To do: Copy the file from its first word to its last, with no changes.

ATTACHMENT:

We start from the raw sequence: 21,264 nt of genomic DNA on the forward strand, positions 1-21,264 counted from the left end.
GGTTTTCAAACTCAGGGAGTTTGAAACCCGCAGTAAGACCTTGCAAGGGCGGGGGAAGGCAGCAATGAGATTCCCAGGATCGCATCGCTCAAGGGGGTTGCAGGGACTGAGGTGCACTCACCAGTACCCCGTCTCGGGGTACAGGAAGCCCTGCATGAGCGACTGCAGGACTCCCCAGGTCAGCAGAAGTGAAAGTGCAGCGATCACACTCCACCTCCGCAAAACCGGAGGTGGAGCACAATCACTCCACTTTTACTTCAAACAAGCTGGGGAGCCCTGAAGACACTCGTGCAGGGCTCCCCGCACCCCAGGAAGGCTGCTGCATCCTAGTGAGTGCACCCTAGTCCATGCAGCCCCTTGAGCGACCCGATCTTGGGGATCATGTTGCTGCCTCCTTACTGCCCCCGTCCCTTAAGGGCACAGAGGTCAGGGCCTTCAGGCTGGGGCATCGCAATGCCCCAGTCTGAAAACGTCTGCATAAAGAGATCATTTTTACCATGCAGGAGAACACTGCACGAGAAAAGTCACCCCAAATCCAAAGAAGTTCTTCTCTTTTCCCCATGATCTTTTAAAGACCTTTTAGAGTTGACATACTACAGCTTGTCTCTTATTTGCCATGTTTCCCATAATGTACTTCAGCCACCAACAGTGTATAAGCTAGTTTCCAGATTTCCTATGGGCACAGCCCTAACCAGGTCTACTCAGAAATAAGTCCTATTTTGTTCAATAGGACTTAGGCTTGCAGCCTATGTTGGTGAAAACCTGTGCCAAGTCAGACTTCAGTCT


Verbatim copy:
We start from the raw sequence: 21,264 nt of genomic DNA on the forward strand, positions 1-21,264 counted from the left end.
GGTTTTCAAACTCAGGGAGTTTGAAACCCGCAGTAAGACCTTGCAAGGGCGGGGGAAGGCAGCAATGAGATTCCCAGGATCGCATCGCTCAAGGGGGTTGCAGGGACTGAGGTGCACTCACCAGTACCCCGTCTCGGGGTACAGGAAGCCCTGCATGAGCGACTGCAGGACTCCCCAGGTCAGCAGAAGTGAAAGTGCAGCGATCACACTCCACCTCCGCAAAACCGGAGGTGGAGCACAATCACTCCACTTTTACTTCAAACAAGCTGGGGAGCCCTGAAGACACTCGTGCAGGGCTCCCCGCACCCCAGGAAGGCTGCTGCATCCTAGTGAGTGCACCCTAGTCCATGCAGCCCCTTGAGCGACCCGATCTTGGGGATCATGTTGCTGCCTCCTTACTGCCCCCGTCCCTTAAGGGCACAGAGGTCAGGGCCTTCAGGCTGGGGCATCGCAATGCCCCAGTCTGAAAACGTCTGCATAAAGAGATCATTTTTACCATGCAGGAGAACACTGCACGAGAAAAGTCACCCCAAATCCAAAGAAGTTCTTCTCTTTTCCCCATGATCTTTTAAAGACCTTTTAGAGTTGACATACTACAGCTTGTCTCTTATTTGCCATGTTTCCCATAATGTACTTCAGCCACCAACAGTGTATAAGCTAGTTTCCAGATTTCCTATGGGCACAGCCCTAACCAGGTCTACTCAGAAATAAGTCCTATTTTGTTCAATAGGACTTAGGCTTGCAGCCTATGTTGGTGAAAACCTGTGCCAAGTCAGACTTCAGTCT